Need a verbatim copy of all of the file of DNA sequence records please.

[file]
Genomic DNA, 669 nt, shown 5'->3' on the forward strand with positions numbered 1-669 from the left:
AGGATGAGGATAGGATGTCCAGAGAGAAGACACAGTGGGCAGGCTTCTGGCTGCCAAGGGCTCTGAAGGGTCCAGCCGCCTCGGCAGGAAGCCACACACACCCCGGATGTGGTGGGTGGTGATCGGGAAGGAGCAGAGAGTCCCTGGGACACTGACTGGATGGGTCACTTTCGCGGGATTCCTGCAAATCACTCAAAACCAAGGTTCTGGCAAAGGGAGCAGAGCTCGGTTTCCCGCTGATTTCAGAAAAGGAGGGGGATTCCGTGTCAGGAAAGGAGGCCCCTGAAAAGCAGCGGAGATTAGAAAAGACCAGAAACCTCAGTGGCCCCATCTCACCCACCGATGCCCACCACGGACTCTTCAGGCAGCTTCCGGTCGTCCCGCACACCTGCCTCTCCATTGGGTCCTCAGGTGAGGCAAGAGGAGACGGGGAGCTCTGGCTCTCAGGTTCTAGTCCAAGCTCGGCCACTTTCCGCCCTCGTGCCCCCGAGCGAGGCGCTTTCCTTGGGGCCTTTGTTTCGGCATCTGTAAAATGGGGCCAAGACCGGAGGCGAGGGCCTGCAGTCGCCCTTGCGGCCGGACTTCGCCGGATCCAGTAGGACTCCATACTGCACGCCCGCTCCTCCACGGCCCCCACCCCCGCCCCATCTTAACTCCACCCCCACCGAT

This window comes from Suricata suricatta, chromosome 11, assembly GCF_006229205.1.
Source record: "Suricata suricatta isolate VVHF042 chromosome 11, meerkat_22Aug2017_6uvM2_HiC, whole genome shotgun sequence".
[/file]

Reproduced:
Genomic DNA, 669 nt, shown 5'->3' on the forward strand with positions numbered 1-669 from the left:
AGGATGAGGATAGGATGTCCAGAGAGAAGACACAGTGGGCAGGCTTCTGGCTGCCAAGGGCTCTGAAGGGTCCAGCCGCCTCGGCAGGAAGCCACACACACCCCGGATGTGGTGGGTGGTGATCGGGAAGGAGCAGAGAGTCCCTGGGACACTGACTGGATGGGTCACTTTCGCGGGATTCCTGCAAATCACTCAAAACCAAGGTTCTGGCAAAGGGAGCAGAGCTCGGTTTCCCGCTGATTTCAGAAAAGGAGGGGGATTCCGTGTCAGGAAAGGAGGCCCCTGAAAAGCAGCGGAGATTAGAAAAGACCAGAAACCTCAGTGGCCCCATCTCACCCACCGATGCCCACCACGGACTCTTCAGGCAGCTTCCGGTCGTCCCGCACACCTGCCTCTCCATTGGGTCCTCAGGTGAGGCAAGAGGAGACGGGGAGCTCTGGCTCTCAGGTTCTAGTCCAAGCTCGGCCACTTTCCGCCCTCGTGCCCCCGAGCGAGGCGCTTTCCTTGGGGCCTTTGTTTCGGCATCTGTAAAATGGGGCCAAGACCGGAGGCGAGGGCCTGCAGTCGCCCTTGCGGCCGGACTTCGCCGGATCCAGTAGGACTCCATACTGCACGCCCGCTCCTCCACGGCCCCCACCCCCGCCCCATCTTAACTCCACCCCCACCGAT

This window comes from Suricata suricatta, chromosome 11, assembly GCF_006229205.1.
Source record: "Suricata suricatta isolate VVHF042 chromosome 11, meerkat_22Aug2017_6uvM2_HiC, whole genome shotgun sequence".